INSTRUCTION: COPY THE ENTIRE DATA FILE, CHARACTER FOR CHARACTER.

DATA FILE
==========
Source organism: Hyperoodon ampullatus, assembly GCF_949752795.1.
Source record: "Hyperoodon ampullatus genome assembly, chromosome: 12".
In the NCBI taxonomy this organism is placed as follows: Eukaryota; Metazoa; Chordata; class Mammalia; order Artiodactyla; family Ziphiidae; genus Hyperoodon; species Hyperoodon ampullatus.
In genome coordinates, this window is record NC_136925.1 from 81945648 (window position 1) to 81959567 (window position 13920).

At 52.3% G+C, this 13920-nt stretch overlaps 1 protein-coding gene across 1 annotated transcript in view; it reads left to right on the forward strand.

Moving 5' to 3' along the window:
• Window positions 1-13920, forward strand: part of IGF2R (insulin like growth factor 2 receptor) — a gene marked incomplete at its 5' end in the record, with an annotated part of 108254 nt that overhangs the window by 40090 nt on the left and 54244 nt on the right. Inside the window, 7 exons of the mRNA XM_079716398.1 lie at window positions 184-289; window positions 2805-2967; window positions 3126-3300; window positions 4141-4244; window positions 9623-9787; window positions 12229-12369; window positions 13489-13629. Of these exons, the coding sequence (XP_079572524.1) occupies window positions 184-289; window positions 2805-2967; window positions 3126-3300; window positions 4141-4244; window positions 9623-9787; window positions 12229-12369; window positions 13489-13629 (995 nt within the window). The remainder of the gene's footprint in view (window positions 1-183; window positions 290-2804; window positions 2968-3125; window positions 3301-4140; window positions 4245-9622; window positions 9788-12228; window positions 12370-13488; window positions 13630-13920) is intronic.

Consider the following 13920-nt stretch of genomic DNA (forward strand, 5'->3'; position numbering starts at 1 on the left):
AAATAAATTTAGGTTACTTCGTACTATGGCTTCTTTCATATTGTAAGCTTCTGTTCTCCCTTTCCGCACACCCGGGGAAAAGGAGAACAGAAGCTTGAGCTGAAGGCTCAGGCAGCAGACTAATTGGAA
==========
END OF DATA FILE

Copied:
Source organism: Hyperoodon ampullatus, assembly GCF_949752795.1.
Source record: "Hyperoodon ampullatus genome assembly, chromosome: 12".
In the NCBI taxonomy this organism is placed as follows: Eukaryota; Metazoa; Chordata; class Mammalia; order Artiodactyla; family Ziphiidae; genus Hyperoodon; species Hyperoodon ampullatus.
In genome coordinates, this window is record NC_136925.1 from 81945648 (window position 1) to 81959567 (window position 13920).

At 52.3% G+C, this 13920-nt stretch overlaps 1 protein-coding gene across 1 annotated transcript in view; it reads left to right on the forward strand.

Moving 5' to 3' along the window:
• Window positions 1-13920, forward strand: part of IGF2R (insulin like growth factor 2 receptor) — a gene marked incomplete at its 5' end in the record, with an annotated part of 108254 nt that overhangs the window by 40090 nt on the left and 54244 nt on the right. Inside the window, 7 exons of the mRNA XM_079716398.1 lie at window positions 184-289; window positions 2805-2967; window positions 3126-3300; window positions 4141-4244; window positions 9623-9787; window positions 12229-12369; window positions 13489-13629. Of these exons, the coding sequence (XP_079572524.1) occupies window positions 184-289; window positions 2805-2967; window positions 3126-3300; window positions 4141-4244; window positions 9623-9787; window positions 12229-12369; window positions 13489-13629 (995 nt within the window). The remainder of the gene's footprint in view (window positions 1-183; window positions 290-2804; window positions 2968-3125; window positions 3301-4140; window positions 4245-9622; window positions 9788-12228; window positions 12370-13488; window positions 13630-13920) is intronic.

Consider the following 13920-nt stretch of genomic DNA (forward strand, 5'->3'; position numbering starts at 1 on the left):
AAATAAATTTAGGTTACTTCGTACTATGGCTTCTTTCATATTGTAAGCTTCTGTTCTCCCTTTCCGCACACCCGGGGAAAAGGAGAACAGAAGCTTGAGCTGAAGGCTCAGGCAGCAGACTAATTGGAA